*Chew and Raymaker, 10 Autism Controversies
*Autism blogs (Disability in an Ableist World, The Obsessive Joy of Autism, The Significance of Semantics: Person-First Language: Why it Matters)
How is disability different than illness? Reflect on how narratives or depictions of disability compare to illness narratives. OR Write about examples of Ableist language and the implications of using Ableist language.
This week, we entered into the world of disability studies to learn more about neurodiversity and autism in particular. After the writing prompt “On Being Different,” inspired by the Pulse- Voices from the Heath of Medicine 2023 Writing Contest, we viewed the video “In My Language” by Amanda Baggs. After briefly defining neurodiversity, we did a Disability Rounds activity with 7 minutes per station.
We analyzed several videos about autism:
I stim, therefore I am [Loud Hands Blogaround], Rethinking Autism: Autism Support Group, and “Fixing” Autism
We reflected on several children’s books about autism:
–Little Rainman: Autism — through the eyes of a child by Karen L. Simmons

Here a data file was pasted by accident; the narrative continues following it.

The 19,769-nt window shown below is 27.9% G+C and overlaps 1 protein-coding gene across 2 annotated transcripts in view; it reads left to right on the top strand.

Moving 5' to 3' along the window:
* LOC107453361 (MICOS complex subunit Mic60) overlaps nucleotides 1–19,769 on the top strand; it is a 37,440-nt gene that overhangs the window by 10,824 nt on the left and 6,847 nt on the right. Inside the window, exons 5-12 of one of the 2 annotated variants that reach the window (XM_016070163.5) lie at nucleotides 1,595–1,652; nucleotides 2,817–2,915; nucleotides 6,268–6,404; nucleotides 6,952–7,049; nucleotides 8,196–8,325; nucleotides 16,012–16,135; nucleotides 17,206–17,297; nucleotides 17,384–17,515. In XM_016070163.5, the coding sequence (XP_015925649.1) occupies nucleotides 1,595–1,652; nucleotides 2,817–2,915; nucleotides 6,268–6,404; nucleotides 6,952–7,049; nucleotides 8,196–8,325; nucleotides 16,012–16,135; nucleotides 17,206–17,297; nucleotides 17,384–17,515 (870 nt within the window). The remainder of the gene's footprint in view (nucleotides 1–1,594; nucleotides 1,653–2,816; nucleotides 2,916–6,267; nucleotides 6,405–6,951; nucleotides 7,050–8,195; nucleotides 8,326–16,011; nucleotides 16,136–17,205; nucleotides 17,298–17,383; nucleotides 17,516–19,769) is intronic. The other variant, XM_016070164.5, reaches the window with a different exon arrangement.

–I am Utterly Unique! Celebrating the Strengths of Children with Asperger Syndrome and High-Functioning Autism by Elaine Marie Larson
–The Kaleidoscope Kid: Focusing on the Strengths of Children with Asperger Syndrome and High-Functioning Autism by Elaine Marie Larson.
And lastly, we unpacked the following figure from a recent study published in May 2022 by Weir et al. showing that “Autistic adults have poorer quality healthcare and worse health based on self-report data.”
We had interesting conversations demonstrating a range of reactions and thoughts about these different autism narratives. Many people were in particular surprised to hear about the idea of using identity first language for Autism, since this is very different from the person-first language we most often try to use for illness. We talked about what differentiates disability from illness, what it means to be on medication for a disability, and how we decide when to use medications for disabilities. It was a great introduction to the idea of disability studies with so much more to talk about!